Event Takeaways

Central Asia’s Climate Risks: Can Energy Diversification Help?

Key takeaways from a discussion between the Program on Central Asia and the CAREC Institute on climate change and water-energy nexus in Central Asia.

Central Asia has reported increased frequency of natural disasters, as rates of temperature rise in the region have exceeded the global average. On October 25, 2022, DCRES and CAREC Institute hosted a panel on climate change in Central Asia and the vulnerabilities it has created, focusing on the water-energy nexus. Here we offer our key takeaways from the discussion.

The region’s vulnerability to climate change stems from Central Asian countries’ strong dependence on water resources that are distributed unevenly and create dependencies between countries due to transboundary river systems. Increased temperatures will alter the annual volume and regional precipitation patterns. Southern parts of Central Asia, relying on a water-intensive agricultural sector, are particularly vulnerable. Frequent droughts and increased demand for irrigation water are likely to intensify crop failures and water scarcity. Central Asia’s water problem will spillover to other spheres of regional economic activity, including the interconnected energy sector. 

During the Soviet era, upstream republics (Kyrgyzstan and Tajikistan) provided downstream ones (Turkmenistan, Kazakhstan, Uzbekistan) with water in summer in exchange for energy in winter through the framework of the Central Asian Power System (CAPS). However, after they acquired independence, they started developing their own separate energy policies. The pursuit of self-sufficiency at the expense of cooperation has jeopardized both the water security of downstream states, and the energy security of upstream countries. Turkmenistan and Uzbekistan receive 90% and 80% respectively of their water supply externally. Currently, Central Asians states are collectively losing around $4.5 billion due to a lack of cooperation in the management of transboundary rivers.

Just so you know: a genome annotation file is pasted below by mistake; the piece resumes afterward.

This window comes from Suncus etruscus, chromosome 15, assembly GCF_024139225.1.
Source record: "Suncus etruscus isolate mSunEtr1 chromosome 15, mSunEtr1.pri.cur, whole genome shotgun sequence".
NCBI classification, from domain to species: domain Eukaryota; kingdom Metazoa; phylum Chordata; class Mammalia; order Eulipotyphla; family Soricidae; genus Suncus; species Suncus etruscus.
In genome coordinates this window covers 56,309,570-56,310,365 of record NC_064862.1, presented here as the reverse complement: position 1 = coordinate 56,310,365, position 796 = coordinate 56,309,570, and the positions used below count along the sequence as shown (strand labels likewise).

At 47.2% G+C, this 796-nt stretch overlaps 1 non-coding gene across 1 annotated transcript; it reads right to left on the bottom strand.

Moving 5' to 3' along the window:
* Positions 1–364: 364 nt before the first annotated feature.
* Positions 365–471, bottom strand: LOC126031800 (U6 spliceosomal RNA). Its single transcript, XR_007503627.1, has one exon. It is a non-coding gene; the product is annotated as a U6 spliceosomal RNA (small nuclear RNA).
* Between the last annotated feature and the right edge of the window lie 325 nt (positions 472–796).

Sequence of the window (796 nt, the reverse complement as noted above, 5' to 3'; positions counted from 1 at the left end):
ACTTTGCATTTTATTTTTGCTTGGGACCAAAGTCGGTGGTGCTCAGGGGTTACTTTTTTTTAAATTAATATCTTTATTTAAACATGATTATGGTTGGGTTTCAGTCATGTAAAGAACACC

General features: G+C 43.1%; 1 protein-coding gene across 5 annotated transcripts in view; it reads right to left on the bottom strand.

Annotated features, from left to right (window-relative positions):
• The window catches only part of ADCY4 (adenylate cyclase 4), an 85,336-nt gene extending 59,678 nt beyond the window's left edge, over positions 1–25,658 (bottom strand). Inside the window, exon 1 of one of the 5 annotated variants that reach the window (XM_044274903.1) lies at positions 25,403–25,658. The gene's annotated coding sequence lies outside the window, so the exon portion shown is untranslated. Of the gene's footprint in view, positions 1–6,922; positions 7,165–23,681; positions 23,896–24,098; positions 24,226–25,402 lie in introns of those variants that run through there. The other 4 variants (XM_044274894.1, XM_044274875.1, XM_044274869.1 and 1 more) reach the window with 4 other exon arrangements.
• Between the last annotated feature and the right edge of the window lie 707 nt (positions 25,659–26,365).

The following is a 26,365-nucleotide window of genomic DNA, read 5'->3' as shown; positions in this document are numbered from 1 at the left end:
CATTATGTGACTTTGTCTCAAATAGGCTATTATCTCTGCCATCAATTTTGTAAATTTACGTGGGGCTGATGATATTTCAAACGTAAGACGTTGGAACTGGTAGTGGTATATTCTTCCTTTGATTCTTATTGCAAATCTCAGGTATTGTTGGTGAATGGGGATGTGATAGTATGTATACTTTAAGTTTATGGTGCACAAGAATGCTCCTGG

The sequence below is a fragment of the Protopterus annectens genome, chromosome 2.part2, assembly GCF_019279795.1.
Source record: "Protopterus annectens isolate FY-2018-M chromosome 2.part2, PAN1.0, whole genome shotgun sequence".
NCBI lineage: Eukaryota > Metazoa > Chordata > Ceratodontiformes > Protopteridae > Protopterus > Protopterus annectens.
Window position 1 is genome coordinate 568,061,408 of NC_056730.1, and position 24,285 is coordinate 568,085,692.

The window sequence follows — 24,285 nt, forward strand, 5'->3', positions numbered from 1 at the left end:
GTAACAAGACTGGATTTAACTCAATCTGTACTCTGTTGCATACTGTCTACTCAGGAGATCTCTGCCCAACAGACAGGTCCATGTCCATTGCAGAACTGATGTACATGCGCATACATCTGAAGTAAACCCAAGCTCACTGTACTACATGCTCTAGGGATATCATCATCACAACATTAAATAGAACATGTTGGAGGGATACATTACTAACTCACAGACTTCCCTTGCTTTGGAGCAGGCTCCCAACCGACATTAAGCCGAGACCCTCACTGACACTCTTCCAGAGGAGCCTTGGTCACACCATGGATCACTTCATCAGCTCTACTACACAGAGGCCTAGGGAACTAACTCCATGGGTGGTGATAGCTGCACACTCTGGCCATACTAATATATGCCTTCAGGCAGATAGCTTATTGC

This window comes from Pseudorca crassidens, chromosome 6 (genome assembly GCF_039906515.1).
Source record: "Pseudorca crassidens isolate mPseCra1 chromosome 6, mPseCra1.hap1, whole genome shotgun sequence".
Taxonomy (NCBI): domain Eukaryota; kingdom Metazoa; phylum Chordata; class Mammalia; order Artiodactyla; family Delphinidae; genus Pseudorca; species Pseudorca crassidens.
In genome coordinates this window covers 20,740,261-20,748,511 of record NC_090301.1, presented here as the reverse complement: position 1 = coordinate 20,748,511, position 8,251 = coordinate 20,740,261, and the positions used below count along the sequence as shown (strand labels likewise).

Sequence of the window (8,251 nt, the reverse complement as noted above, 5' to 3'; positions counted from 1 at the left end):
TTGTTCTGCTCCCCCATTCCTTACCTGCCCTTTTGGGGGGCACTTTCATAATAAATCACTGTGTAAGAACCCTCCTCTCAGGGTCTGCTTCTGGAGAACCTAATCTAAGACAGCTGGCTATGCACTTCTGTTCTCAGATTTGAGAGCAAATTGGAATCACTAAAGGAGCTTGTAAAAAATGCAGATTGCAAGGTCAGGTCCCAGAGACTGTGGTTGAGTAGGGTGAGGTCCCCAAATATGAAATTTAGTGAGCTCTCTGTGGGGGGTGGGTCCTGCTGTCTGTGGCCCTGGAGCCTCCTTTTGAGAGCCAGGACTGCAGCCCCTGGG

The shortage of regional cooperation poses a hurdle to addressing water-energy issues. There has notably been a 20% decrease in intra-regional energy trading between 2010 and 2019. Instead, Central Asian states have become more active in trading with countries outside the region. Inside the region, discord over equitable use of resources have long marred effective cooperation. However, since 2016, Central Asian countries have been more open to increased regional cooperation. Decision-makers have recognized the need to work closely on the issues of water and energy security on the political level, although the current level of current cooperation has not met expectations.

Power generation is particularly emission-intensive in hydrocarbon-rich Kazakhstan, Turkmenistan, and Uzbekistan. By 2050, power demand in Central Asia will increase by at least 50% relative to the current level, and possibly by as much as 90% in Kazakhstan. Currently, the region’s respective energy sectors are characterized by heavy state presence, shortage of private financing, aging infrastructure, low energy efficiency, and high carbon intensity, given their substantial reliance on non-renewable resources. 

Meeting the growing energy demand and improving the energy security of Central Asian countries require the introduction of additional capacities from renewable energy sources. To encourage private investment in green energy sources, Central Asian governments need to provide investors with long-term planning horizons.

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Policy Recommendations